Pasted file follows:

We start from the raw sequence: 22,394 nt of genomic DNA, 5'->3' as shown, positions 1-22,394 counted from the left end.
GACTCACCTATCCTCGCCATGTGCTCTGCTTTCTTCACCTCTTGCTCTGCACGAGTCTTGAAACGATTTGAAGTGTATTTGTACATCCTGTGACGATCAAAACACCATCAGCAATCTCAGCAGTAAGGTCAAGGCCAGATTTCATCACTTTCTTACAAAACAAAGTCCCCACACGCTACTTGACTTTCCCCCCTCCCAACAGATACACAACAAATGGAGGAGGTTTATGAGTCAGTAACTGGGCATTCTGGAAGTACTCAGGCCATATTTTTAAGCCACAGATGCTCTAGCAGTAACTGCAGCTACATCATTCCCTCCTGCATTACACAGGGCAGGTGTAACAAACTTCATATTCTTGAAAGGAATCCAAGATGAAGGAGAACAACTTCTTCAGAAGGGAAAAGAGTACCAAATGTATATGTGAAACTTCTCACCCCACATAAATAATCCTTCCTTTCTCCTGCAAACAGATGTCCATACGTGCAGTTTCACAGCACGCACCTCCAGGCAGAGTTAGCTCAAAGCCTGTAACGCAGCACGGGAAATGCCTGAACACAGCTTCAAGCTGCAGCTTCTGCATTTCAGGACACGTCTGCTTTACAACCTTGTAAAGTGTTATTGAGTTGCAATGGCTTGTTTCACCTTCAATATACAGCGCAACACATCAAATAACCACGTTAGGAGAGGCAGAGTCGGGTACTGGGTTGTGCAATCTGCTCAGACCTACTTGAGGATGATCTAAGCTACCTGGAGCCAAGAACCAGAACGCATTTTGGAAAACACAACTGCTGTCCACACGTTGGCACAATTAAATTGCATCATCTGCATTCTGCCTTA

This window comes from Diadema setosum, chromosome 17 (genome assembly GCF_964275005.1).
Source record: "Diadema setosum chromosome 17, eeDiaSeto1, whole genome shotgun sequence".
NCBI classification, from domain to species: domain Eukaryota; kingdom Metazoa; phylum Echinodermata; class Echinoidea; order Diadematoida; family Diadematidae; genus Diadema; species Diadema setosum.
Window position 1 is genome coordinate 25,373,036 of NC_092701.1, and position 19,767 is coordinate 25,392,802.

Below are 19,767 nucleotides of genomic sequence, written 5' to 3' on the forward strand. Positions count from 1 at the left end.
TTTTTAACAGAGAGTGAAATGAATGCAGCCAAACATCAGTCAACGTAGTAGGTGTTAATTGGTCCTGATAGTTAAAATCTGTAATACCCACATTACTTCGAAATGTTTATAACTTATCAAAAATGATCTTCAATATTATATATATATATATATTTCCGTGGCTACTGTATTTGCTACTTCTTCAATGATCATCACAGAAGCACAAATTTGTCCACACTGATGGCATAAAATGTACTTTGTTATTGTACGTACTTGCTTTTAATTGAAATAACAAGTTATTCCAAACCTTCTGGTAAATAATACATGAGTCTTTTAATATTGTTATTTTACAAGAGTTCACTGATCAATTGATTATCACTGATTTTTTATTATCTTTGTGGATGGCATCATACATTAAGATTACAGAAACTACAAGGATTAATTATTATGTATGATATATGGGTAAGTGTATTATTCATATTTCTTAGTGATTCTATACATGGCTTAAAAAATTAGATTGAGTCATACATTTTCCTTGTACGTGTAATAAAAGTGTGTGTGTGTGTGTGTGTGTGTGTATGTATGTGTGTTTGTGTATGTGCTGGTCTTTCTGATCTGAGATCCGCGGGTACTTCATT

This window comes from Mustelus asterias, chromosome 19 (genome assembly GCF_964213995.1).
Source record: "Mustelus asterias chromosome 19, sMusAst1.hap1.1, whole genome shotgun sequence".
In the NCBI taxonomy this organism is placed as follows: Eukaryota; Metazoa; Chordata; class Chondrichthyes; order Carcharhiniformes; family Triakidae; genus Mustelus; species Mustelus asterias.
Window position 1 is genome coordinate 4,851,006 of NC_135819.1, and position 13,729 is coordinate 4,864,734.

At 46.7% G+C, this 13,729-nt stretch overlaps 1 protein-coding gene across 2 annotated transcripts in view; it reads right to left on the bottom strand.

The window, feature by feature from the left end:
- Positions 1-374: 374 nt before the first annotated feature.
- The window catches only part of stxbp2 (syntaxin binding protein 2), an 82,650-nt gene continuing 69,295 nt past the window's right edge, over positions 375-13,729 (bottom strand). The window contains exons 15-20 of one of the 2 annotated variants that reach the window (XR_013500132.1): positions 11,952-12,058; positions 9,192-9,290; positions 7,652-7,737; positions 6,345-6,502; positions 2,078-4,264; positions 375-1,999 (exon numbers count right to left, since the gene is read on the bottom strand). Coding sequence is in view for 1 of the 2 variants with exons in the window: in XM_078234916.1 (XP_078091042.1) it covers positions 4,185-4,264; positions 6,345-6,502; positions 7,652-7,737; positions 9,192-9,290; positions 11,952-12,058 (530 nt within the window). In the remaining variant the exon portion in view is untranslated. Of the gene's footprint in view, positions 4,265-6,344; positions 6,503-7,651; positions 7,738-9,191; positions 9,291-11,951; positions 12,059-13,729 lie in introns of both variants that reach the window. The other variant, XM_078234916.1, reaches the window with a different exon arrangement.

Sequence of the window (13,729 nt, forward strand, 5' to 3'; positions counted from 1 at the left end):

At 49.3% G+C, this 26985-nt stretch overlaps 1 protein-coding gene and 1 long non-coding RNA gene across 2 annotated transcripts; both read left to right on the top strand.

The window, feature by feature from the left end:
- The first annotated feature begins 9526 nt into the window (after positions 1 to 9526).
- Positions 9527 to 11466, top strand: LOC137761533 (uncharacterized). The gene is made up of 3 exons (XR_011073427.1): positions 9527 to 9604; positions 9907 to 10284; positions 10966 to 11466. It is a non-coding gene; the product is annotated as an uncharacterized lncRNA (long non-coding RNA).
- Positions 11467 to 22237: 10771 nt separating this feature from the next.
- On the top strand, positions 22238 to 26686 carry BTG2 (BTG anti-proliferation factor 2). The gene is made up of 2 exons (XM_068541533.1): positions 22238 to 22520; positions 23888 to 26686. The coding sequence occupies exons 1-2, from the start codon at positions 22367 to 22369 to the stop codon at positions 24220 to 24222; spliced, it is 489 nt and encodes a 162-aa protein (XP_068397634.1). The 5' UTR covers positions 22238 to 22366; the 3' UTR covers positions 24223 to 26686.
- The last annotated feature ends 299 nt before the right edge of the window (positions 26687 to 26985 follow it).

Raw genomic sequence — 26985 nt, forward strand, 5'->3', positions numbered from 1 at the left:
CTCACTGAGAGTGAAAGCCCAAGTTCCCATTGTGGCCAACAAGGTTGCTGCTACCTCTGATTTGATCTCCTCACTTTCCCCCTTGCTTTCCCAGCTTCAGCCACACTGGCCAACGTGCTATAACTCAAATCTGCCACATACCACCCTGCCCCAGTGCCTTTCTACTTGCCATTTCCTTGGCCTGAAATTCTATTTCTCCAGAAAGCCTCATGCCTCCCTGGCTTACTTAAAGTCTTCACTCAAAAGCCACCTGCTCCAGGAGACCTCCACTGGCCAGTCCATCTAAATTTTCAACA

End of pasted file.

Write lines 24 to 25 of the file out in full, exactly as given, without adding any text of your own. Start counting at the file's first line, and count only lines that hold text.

- The last annotated feature ends 299 nt before the right edge of the window (positions 26687 to 26985 follow it).

Raw genomic sequence — 26985 nt, forward strand, 5'->3', positions numbered from 1 at the left: